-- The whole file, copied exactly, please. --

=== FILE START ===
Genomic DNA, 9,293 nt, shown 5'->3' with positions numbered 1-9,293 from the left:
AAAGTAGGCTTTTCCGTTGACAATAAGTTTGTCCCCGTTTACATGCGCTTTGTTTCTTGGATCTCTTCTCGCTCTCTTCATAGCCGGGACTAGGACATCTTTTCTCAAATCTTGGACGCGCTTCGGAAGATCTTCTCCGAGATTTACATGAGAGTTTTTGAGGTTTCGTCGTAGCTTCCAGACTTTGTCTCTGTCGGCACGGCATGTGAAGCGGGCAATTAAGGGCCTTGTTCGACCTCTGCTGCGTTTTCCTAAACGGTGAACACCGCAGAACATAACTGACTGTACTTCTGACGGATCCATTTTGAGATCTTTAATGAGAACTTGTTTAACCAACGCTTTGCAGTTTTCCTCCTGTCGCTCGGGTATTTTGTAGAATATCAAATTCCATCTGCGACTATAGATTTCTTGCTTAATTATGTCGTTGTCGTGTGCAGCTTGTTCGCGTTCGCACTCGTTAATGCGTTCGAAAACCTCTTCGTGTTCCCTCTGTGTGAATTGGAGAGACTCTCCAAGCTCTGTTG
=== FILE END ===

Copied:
Genomic DNA, 9,293 nt, shown 5'->3' with positions numbered 1-9,293 from the left:
AAAGTAGGCTTTTCCGTTGACAATAAGTTTGTCCCCGTTTACATGCGCTTTGTTTCTTGGATCTCTTCTCGCTCTCTTCATAGCCGGGACTAGGACATCTTTTCTCAAATCTTGGACGCGCTTCGGAAGATCTTCTCCGAGATTTACATGAGAGTTTTTGAGGTTTCGTCGTAGCTTCCAGACTTTGTCTCTGTCGGCACGGCATGTGAAGCGGGCAATTAAGGGCCTTGTTCGACCTCTGCTGCGTTTTCCTAAACGGTGAACACCGCAGAACATAACTGACTGTACTTCTGACGGATCCATTTTGAGATCTTTAATGAGAACTTGTTTAACCAACGCTTTGCAGTTTTCCTCCTGTCGCTCGGGTATTTTGTAGAATATCAAATTCCATCTGCGACTATAGATTTCTTGCTTAATTATGTCGTTGTCGTGTGCAGCTTGTTCGCGTTCGCACTCGTTAATGCGTTCGAAAACCTCTTCGTGTTCCCTCTGTGTGAATTGGAGAGACTCTCCAAGCTCTGTTG